Should I use “Translate To” or “Translate Into”

Technically speaking, both “translate to” and “translate into” are grammatically correct. However, you’re far more likely to hear a native speaker use “translate into” than “translate to”.

This largely comes down to the nature of the verb and the prepositions but, at the end of the day, you can use both.

English prepositions are words that precede a noun or a pronoun. A preposition is simply a word that indicates when or where something is, such as: under, over, after, before, in, on, to, out, etc.

Prepositions can seem arbitrarily specific yet sometimes they don’t matter at all, so with a word such as “translate” should it be “translate to” or “translate into”?

To fully understand why one phrase sounds more natural than the other, keep reading to understand the finer details you may not even realize are at play beneath the surface. With a little nuance, you’ll be able to use translate more naturally.

“To” Versus “Into”

As prepositions go, “to” and “into” are some of the most commonly used words in the English language. The trouble is that they can often be used interchangeably and other times mean completely different things.

“To” can be used as either a directional or a temporal preposition that indicates movement through either time or space.

It often accompanies the preposition “from” to offer a start and endpoint. For example:

  • I worked from 9:00 AM to 5:00 PM.
  • The cat walked from the bed to its food.
  • I ran from my house to the car.
  • I walked the dog from the house to the park.

“Into” can also be used as a directional preposition, meaning to place something inside of another object or area:

  • I moved into my new home.
  • Stuff cheese into the pasta.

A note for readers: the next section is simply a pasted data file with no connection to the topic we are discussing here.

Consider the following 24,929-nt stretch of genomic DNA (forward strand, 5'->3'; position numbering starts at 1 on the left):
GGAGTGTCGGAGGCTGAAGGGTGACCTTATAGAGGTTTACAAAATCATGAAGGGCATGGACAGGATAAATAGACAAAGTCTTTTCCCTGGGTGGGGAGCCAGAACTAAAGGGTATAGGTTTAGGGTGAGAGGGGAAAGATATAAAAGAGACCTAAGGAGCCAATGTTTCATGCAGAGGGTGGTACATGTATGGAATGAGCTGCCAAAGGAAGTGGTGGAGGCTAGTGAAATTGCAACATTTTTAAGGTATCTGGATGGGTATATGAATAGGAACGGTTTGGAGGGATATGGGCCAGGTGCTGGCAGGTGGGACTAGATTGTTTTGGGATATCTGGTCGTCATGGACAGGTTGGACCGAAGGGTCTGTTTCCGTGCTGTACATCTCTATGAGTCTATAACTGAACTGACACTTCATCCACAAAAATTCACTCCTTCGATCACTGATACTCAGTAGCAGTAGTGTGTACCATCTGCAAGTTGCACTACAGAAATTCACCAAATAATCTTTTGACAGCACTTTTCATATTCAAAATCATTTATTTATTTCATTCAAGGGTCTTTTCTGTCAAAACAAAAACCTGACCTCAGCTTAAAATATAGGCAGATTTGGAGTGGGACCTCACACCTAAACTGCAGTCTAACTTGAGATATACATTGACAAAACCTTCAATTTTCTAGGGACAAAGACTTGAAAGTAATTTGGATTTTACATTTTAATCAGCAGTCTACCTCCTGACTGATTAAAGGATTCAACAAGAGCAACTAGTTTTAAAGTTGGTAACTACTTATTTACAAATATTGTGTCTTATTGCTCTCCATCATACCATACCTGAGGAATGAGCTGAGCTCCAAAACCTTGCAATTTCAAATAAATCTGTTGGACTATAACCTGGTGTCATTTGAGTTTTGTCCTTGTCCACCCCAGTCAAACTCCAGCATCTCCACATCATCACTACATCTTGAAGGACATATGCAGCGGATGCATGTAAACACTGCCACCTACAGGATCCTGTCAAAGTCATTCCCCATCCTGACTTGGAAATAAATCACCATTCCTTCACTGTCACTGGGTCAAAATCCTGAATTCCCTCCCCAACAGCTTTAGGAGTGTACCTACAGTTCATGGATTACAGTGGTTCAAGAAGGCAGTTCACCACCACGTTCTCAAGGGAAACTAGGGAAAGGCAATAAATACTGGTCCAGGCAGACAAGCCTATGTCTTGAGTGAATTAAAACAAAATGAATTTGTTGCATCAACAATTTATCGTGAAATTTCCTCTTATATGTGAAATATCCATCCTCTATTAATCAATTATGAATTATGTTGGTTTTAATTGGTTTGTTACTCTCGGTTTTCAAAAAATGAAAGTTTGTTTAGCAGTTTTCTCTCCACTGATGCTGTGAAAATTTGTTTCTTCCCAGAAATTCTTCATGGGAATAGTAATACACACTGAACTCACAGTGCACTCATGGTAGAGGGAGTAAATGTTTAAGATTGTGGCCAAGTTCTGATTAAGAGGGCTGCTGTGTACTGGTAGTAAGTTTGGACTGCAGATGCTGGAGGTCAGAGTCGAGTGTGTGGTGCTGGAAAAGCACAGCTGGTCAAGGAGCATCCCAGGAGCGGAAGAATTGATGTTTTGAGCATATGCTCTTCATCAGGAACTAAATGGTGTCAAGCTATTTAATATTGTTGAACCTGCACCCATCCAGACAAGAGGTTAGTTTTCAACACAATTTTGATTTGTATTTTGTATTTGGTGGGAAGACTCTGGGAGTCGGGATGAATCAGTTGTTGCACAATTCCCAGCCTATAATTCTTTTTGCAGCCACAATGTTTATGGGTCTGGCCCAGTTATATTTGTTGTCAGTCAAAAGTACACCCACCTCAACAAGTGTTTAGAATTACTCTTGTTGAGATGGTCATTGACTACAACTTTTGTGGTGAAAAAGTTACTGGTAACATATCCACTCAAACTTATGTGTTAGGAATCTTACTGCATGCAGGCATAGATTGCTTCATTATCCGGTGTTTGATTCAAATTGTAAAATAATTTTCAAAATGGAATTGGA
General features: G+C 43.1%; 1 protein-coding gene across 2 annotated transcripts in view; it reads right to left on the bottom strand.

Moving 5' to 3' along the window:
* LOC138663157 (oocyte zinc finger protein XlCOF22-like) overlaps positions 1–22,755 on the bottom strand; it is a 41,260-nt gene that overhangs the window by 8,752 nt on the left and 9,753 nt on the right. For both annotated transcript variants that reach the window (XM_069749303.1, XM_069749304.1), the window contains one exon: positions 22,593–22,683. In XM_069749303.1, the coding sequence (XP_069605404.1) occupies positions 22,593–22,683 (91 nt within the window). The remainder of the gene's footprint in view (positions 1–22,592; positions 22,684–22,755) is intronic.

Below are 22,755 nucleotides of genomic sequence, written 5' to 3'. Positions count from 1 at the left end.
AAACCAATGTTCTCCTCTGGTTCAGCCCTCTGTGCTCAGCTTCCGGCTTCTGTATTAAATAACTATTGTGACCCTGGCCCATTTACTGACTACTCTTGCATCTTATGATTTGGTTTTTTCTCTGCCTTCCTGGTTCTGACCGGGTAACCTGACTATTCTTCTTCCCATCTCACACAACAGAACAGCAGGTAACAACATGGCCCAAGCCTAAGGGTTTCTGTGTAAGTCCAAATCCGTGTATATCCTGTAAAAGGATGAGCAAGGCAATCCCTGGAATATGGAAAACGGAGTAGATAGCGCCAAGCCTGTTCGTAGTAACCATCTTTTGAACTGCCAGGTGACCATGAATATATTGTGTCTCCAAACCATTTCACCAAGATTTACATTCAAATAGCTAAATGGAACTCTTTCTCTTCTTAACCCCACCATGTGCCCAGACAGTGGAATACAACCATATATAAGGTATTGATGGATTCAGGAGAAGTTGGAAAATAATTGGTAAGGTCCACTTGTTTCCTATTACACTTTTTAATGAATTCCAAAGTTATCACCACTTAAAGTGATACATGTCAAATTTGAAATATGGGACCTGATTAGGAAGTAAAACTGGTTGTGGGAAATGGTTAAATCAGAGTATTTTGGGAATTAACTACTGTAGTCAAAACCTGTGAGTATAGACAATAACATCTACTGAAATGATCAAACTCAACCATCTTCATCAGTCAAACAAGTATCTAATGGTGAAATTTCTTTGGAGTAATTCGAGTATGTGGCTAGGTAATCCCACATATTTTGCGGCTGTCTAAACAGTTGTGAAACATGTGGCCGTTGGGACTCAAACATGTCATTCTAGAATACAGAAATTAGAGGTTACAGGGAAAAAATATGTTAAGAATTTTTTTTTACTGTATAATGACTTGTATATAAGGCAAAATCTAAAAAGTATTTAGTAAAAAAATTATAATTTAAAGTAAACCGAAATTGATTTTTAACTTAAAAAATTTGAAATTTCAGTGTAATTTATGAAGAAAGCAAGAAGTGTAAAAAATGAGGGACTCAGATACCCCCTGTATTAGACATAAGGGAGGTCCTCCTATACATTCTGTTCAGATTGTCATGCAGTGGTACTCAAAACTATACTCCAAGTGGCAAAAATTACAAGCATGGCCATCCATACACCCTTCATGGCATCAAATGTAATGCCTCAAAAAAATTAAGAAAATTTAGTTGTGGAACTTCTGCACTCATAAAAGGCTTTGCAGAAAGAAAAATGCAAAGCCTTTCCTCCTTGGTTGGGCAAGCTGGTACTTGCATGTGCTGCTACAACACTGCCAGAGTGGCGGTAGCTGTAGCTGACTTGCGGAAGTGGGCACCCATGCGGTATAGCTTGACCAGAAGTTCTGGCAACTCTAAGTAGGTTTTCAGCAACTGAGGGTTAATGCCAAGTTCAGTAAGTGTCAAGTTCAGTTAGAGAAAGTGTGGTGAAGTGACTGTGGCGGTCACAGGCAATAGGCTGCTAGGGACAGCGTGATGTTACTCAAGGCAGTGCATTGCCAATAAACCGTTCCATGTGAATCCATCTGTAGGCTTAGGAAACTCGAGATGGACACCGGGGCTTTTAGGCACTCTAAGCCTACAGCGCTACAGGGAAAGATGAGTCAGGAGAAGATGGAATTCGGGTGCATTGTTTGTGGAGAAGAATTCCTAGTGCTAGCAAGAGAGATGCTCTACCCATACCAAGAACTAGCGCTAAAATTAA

• I put the bags into the car.
  • I packed the clothes into the suitcase.

Where it gets confusing, though, is that “into” can also be used to talk about transformations—changing from one thing to another. In this case, “into” suggests a complete physical change:

  • The caterpillar transformed into a butterfly.
  • Their friendship had evolved into love.
  • She transformed her artwork into a masterpiece.
  • I translated the text into English.

It wouldn’t make sense to use “to” in these sentences because “to” doesn’t carry the same weight as “into”, which suggests a complete transformation.

The Problem with the Verb “Translate”

Here’s where it gets incredibly convoluted. Translating something can be both directional and transformational, depending on how you look at it.

For example, if I took out my Spanish to English dictionary, I would use the text to translate from the Spanish side to the English side of the book. I would physically move from page to page.

However, translating a language is also transformational. If I take an article written in Spanish and rewrite it in English, the text will go through a complete physical change. Therefore, wouldn’t it make more sense to use “into”?

Because of this technicality, it’s grammatically correct to say either “translates to” or “translate into” but, it sounds more natural to say “I translated Spanish into English”.


The complex nature of the verb “translate” makes it difficult to decide which preposition best works in tandem— “to” or “into”. Grammatically, both are fine, but most English speakers would opt to say the transformative “translate into” rather than the directional “translate to”.

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About Gemma Wright

I'm Gemma Wright, co-owner of ProCopyTips and a freelance PR consultant and copywriter. Having worked as a PR Manager for large financial services companies in the UK, I now focus on helping small and growing businesses to thrive through the power of effective communications.

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